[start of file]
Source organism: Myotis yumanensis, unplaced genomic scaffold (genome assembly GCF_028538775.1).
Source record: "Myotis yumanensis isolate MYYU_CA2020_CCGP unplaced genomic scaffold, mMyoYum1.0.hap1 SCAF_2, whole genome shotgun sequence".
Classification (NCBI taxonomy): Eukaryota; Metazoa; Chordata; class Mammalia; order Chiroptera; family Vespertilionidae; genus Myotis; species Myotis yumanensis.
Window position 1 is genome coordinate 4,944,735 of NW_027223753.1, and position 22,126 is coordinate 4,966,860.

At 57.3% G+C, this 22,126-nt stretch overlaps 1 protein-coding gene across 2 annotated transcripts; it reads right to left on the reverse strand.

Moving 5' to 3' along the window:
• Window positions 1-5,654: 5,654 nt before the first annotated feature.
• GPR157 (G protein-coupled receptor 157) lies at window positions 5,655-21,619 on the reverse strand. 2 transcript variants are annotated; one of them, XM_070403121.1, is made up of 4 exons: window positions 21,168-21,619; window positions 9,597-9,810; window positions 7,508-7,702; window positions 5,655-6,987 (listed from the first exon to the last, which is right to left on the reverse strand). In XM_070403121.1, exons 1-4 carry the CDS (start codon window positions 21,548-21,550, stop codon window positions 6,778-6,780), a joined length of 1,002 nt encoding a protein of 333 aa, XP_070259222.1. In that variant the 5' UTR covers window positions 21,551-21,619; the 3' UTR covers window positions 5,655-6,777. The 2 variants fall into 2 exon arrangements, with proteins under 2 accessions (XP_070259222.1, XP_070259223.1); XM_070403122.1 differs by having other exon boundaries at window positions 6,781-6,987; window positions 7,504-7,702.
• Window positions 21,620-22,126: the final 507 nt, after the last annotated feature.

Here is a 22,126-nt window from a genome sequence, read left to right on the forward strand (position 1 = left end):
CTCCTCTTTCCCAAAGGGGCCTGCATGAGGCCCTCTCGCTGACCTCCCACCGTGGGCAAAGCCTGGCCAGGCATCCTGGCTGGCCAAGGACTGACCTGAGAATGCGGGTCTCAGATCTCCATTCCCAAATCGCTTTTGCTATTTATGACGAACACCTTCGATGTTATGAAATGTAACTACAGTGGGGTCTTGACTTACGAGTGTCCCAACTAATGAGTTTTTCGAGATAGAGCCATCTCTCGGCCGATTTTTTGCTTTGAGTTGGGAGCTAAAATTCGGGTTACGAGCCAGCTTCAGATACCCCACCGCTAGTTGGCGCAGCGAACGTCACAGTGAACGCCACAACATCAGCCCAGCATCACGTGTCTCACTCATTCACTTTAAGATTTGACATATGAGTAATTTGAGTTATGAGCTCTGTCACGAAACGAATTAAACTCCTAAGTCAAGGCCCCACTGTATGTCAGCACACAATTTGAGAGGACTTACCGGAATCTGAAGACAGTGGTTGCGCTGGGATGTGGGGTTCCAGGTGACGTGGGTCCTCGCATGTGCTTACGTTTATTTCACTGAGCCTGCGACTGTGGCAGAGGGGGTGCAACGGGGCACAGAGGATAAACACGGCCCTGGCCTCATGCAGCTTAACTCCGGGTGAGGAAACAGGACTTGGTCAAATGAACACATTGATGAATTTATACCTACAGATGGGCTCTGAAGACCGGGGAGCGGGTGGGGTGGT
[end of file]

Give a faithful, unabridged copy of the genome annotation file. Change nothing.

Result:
Source organism: Myotis yumanensis, unplaced genomic scaffold (genome assembly GCF_028538775.1).
Source record: "Myotis yumanensis isolate MYYU_CA2020_CCGP unplaced genomic scaffold, mMyoYum1.0.hap1 SCAF_2, whole genome shotgun sequence".
Classification (NCBI taxonomy): Eukaryota; Metazoa; Chordata; class Mammalia; order Chiroptera; family Vespertilionidae; genus Myotis; species Myotis yumanensis.
Window position 1 is genome coordinate 4,944,735 of NW_027223753.1, and position 22,126 is coordinate 4,966,860.

At 57.3% G+C, this 22,126-nt stretch overlaps 1 protein-coding gene across 2 annotated transcripts; it reads right to left on the reverse strand.

Moving 5' to 3' along the window:
• Window positions 1-5,654: 5,654 nt before the first annotated feature.
• GPR157 (G protein-coupled receptor 157) lies at window positions 5,655-21,619 on the reverse strand. 2 transcript variants are annotated; one of them, XM_070403121.1, is made up of 4 exons: window positions 21,168-21,619; window positions 9,597-9,810; window positions 7,508-7,702; window positions 5,655-6,987 (listed from the first exon to the last, which is right to left on the reverse strand). In XM_070403121.1, exons 1-4 carry the CDS (start codon window positions 21,548-21,550, stop codon window positions 6,778-6,780), a joined length of 1,002 nt encoding a protein of 333 aa, XP_070259222.1. In that variant the 5' UTR covers window positions 21,551-21,619; the 3' UTR covers window positions 5,655-6,777. The 2 variants fall into 2 exon arrangements, with proteins under 2 accessions (XP_070259222.1, XP_070259223.1); XM_070403122.1 differs by having other exon boundaries at window positions 6,781-6,987; window positions 7,504-7,702.
• Window positions 21,620-22,126: the final 507 nt, after the last annotated feature.

Here is a 22,126-nt window from a genome sequence, read left to right on the forward strand (position 1 = left end):
CTCCTCTTTCCCAAAGGGGCCTGCATGAGGCCCTCTCGCTGACCTCCCACCGTGGGCAAAGCCTGGCCAGGCATCCTGGCTGGCCAAGGACTGACCTGAGAATGCGGGTCTCAGATCTCCATTCCCAAATCGCTTTTGCTATTTATGACGAACACCTTCGATGTTATGAAATGTAACTACAGTGGGGTCTTGACTTACGAGTGTCCCAACTAATGAGTTTTTCGAGATAGAGCCATCTCTCGGCCGATTTTTTGCTTTGAGTTGGGAGCTAAAATTCGGGTTACGAGCCAGCTTCAGATACCCCACCGCTAGTTGGCGCAGCGAACGTCACAGTGAACGCCACAACATCAGCCCAGCATCACGTGTCTCACTCATTCACTTTAAGATTTGACATATGAGTAATTTGAGTTATGAGCTCTGTCACGAAACGAATTAAACTCCTAAGTCAAGGCCCCACTGTATGTCAGCACACAATTTGAGAGGACTTACCGGAATCTGAAGACAGTGGTTGCGCTGGGATGTGGGGTTCCAGGTGACGTGGGTCCTCGCATGTGCTTACGTTTATTTCACTGAGCCTGCGACTGTGGCAGAGGGGGTGCAACGGGGCACAGAGGATAAACACGGCCCTGGCCTCATGCAGCTTAACTCCGGGTGAGGAAACAGGACTTGGTCAAATGAACACATTGATGAATTTATACCTACAGATGGGCTCTGAAGACCGGGGAGCGGGTGGGGTGGT